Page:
New Tool Facilitates Clinical Interpretation of Genetic Data
The open-source web server helps interpret mutations in disease-causing genes and improve clinical decision-making
Despite the increasing use of genomic sequencing in clinical practice, interpreting rare genetic mutations, even among well-studied disease-causing genes, remains difficult. Current predictive models are useful for interpreting those mutations but are prone to misclassify those that do not cause diseases, contributing to false positives. Researchers from the Max Planck Institute of Molecular Cell Biology and Genetics (MPI-CBG) in Dresden, the Center for Systems Biology Dresden (CSBD), both in Germany, and the Harvard Medical School in Boston, MA have developed a tool called Deciphering Mutations in Actionable Genes (DeMAG) published in Nature Communications.
DeMAG is an open-source web server that offers an interpretation of the effects of all potential single amino acid mutations occurring in 316 clinically relevant genes that cause diseases for which preventive diagnostics and treatments are already available. DeMAG provides medical professionals with a tool that allows them to more accurately assess the effect of mutations in those genes by reducing the false positive rate, which means that less benign mutations are predicted as pathogenic. As a result, the tool can support clinical decision-making.
In recent years, genomic sequencing has become less expensive and more advanced. On one hand, this allows clinicians to increasingly use sequencing for diagnostic purposes while also allowing scientists to explore more research hypotheses. On the other hand, many detected mutations do not have a clear clinical interpretation. The uncertainty over whether or not a mutation causes the disease can be stressful for patients and lead to a psychological burden, morbidity, and healthcare expenses associated with under- and over-diagnosis.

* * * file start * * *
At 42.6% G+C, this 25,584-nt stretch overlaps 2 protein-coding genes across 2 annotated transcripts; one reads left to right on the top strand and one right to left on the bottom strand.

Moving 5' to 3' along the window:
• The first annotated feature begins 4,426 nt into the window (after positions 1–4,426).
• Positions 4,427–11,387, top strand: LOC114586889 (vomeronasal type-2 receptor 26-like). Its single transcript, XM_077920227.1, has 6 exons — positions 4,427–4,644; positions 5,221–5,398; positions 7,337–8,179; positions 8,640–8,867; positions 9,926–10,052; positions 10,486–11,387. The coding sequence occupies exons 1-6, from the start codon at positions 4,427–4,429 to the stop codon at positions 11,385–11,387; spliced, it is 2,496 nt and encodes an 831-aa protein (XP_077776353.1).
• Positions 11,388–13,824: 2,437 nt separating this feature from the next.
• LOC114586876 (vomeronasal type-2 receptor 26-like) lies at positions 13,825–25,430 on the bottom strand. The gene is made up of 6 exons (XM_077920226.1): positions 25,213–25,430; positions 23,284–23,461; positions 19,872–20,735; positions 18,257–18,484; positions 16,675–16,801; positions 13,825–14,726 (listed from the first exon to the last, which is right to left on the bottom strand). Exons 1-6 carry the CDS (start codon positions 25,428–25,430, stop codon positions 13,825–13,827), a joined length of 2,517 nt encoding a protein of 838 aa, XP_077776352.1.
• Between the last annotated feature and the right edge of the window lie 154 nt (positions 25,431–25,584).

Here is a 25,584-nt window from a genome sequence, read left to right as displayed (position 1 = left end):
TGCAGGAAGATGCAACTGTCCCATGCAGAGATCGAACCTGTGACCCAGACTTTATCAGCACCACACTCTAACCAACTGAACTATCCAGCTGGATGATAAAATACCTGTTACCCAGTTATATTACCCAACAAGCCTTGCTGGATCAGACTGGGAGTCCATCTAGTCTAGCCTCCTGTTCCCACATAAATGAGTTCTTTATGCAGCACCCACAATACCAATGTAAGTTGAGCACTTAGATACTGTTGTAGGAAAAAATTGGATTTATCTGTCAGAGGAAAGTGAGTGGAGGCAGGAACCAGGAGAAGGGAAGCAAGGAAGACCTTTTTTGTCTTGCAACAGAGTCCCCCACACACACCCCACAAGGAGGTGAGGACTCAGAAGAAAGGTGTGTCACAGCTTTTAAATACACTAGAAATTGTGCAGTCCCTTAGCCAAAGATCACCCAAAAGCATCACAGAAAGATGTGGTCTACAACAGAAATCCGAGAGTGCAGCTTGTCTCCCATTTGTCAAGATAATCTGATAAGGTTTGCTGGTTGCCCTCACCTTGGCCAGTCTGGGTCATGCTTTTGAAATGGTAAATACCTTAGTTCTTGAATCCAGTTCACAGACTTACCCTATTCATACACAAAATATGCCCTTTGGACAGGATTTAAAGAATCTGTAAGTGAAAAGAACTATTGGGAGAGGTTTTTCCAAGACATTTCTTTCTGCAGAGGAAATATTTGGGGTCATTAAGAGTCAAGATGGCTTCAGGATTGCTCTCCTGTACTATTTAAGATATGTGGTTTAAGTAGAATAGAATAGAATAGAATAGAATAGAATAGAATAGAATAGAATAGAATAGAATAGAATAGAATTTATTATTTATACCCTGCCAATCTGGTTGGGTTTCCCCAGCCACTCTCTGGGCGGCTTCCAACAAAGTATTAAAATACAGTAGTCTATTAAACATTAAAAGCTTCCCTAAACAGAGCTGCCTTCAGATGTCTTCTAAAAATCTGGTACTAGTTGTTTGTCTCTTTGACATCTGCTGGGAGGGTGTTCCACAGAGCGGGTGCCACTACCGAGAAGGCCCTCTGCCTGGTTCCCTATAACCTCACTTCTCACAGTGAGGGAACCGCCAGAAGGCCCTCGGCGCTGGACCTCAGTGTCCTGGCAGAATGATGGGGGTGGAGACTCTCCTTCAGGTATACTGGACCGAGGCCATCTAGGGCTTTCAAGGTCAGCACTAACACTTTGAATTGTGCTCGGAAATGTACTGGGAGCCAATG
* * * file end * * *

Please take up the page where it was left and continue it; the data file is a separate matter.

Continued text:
While existing tools are already used to predict the functional impact of these variants, their performance is biased due to limited clinical data that distinguish between pathogenic and benign (neutral) variants within a given gene. This can often lead to misclassifying mutations that do not cause disease as pathogenic. Addressing these difficulties is critical for developing a reliable predictor for clinical applications.
The research group of Agnes Toth-Petroczy, PhD, at the MPI-CBG and the CSBD teamed up with Christopher Cassa, PhD, assistant professor of medicine at the Brigham and Women's Hospital Division of Genetics, Harvard Medical School, and Ivan Adzhubei, PhD, research associate at the Department of Biomedical Informatics, Harvard Medical School, to develop a statistical model and DeMAG server to accurately interpret genetic mutations in disease-causing genes.
To do this, the researchers carefully selected known pathogenic and benign mutations for training the model. “We used clinical and various population databases. We selected only mutations whose clinical interpretation is agreed upon among multiple submitters such as clinicians and laboratories. And we also included data from ancestries that are underrepresented in the current population databases, such as Korean or Japanese, to make it even more representative and accurate,” explains Federica Luppino, PhD student in the Toth-Petroczy group and first author of the paper.
DeMAG includes a novel feature—the “partners score”—that identifies clusters of amino acids in a protein sharing the same clinical effect. With the partners score, DeMAG takes advantage of the amino acid relationships based on evolutionary information from the genomes of many organisms and the recent AI revolution of predicting the 3D protein structures using an advanced algorithm.
Toth-Petroczy, who supervised the study, concludes, “We provide a basic framework for integrating clinical and protein data to aid in assessing the impact of mutations. We hope that our tool and web server will ease variants' effect assessment and clinical decision-making. Furthermore, the newly developed features can be applied to other genes and organisms beyond humans.”
- This press release was originally published on the Max Planck Institute of Molecular Cell Biology and Genetics website